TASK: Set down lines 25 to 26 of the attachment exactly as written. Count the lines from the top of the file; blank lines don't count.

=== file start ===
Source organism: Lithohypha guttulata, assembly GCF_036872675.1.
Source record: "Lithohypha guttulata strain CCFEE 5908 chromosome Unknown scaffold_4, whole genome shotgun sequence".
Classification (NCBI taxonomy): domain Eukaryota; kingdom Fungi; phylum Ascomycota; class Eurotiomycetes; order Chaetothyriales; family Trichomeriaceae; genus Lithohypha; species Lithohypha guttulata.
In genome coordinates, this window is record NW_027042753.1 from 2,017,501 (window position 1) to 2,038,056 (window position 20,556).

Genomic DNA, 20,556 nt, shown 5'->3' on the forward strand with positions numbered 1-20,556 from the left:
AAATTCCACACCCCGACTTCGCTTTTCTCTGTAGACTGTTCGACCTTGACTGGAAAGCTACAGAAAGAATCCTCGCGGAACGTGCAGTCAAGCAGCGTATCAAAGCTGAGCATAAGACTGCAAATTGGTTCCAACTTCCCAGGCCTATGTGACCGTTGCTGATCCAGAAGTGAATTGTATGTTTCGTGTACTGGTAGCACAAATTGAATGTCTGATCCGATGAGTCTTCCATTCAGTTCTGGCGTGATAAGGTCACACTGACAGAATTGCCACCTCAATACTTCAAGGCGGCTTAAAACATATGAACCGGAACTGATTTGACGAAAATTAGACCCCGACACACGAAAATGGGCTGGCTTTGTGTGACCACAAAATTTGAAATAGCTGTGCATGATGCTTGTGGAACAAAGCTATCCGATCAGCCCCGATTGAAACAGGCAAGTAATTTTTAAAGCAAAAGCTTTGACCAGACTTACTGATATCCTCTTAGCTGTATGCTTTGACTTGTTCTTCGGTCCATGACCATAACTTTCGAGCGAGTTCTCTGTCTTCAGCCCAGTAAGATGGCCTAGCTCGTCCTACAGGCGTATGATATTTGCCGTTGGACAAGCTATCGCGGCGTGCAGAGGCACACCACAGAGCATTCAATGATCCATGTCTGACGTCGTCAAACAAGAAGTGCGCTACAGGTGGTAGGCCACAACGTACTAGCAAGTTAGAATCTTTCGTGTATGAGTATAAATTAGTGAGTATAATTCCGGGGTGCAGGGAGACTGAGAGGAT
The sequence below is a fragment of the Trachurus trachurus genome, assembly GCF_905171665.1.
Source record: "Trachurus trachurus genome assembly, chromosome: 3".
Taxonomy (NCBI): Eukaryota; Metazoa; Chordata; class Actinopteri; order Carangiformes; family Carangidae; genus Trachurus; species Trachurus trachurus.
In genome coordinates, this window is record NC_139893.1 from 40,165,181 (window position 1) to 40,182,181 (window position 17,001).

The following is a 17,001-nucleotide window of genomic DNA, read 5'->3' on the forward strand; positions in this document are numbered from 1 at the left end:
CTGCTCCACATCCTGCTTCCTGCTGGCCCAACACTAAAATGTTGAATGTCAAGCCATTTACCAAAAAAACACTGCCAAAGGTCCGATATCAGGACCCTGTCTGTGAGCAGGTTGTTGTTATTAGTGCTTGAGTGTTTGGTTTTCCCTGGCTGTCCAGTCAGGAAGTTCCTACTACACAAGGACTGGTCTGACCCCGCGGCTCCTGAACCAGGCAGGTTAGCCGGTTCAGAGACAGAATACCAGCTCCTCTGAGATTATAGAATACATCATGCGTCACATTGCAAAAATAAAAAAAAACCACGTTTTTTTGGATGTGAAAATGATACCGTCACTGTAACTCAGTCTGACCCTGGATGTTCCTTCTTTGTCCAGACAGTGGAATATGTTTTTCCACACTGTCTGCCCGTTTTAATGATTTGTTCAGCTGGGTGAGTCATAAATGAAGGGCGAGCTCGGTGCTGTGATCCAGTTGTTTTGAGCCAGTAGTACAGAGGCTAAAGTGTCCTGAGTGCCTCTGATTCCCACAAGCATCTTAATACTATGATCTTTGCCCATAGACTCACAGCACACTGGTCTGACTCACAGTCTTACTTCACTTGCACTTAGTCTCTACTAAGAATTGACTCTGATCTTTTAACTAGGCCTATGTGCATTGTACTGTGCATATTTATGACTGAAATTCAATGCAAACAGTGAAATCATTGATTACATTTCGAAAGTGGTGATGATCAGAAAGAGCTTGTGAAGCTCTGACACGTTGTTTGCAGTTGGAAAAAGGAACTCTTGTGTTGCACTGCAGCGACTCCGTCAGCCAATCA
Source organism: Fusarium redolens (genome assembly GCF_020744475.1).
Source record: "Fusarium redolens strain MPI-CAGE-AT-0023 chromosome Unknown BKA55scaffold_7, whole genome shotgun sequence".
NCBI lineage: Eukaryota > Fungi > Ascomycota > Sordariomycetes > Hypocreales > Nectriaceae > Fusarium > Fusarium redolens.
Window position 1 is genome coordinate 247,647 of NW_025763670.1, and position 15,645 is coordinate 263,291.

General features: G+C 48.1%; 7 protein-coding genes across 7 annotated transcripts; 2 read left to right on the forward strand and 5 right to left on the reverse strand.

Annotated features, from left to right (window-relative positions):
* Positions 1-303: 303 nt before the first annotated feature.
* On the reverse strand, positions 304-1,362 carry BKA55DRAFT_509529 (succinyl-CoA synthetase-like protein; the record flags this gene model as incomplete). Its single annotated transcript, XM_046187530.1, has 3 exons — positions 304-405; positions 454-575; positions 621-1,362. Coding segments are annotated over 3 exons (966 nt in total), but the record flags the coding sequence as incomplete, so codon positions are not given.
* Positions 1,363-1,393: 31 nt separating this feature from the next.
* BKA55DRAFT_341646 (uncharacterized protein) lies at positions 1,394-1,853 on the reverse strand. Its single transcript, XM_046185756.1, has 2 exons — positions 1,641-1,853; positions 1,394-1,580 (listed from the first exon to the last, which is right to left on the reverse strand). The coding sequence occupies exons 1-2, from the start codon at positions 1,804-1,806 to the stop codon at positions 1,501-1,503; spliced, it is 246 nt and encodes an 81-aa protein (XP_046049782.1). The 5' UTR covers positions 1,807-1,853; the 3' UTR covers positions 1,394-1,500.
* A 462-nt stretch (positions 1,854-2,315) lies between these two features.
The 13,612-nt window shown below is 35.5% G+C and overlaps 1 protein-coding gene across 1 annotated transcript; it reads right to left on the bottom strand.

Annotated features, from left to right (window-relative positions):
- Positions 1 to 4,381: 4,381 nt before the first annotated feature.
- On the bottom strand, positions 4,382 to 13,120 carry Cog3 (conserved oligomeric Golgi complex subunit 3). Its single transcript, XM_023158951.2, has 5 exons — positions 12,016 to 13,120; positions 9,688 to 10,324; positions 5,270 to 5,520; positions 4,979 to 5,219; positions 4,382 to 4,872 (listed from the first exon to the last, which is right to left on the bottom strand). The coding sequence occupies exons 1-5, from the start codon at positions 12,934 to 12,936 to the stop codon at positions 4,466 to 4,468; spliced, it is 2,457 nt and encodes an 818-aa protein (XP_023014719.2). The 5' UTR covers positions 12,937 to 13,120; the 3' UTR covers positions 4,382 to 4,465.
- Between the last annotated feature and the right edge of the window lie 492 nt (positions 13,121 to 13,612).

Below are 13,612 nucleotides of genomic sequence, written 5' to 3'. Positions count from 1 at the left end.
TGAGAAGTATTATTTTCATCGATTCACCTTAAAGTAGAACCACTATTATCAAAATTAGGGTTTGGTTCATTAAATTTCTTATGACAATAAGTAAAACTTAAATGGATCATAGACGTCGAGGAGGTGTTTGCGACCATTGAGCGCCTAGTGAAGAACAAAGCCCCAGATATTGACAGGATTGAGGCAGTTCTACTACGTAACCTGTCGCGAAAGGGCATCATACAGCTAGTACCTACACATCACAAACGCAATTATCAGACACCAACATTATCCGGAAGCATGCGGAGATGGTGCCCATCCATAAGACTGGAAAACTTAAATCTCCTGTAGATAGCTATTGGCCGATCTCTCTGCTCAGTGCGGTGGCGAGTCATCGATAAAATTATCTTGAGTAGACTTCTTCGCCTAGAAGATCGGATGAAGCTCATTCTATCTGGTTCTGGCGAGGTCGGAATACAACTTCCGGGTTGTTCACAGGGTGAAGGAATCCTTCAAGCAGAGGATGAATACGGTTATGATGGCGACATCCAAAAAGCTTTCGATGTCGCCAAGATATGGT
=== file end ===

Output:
Annotated features, from left to right (window-relative positions):
- Positions 1 to 4,381: 4,381 nt before the first annotated feature.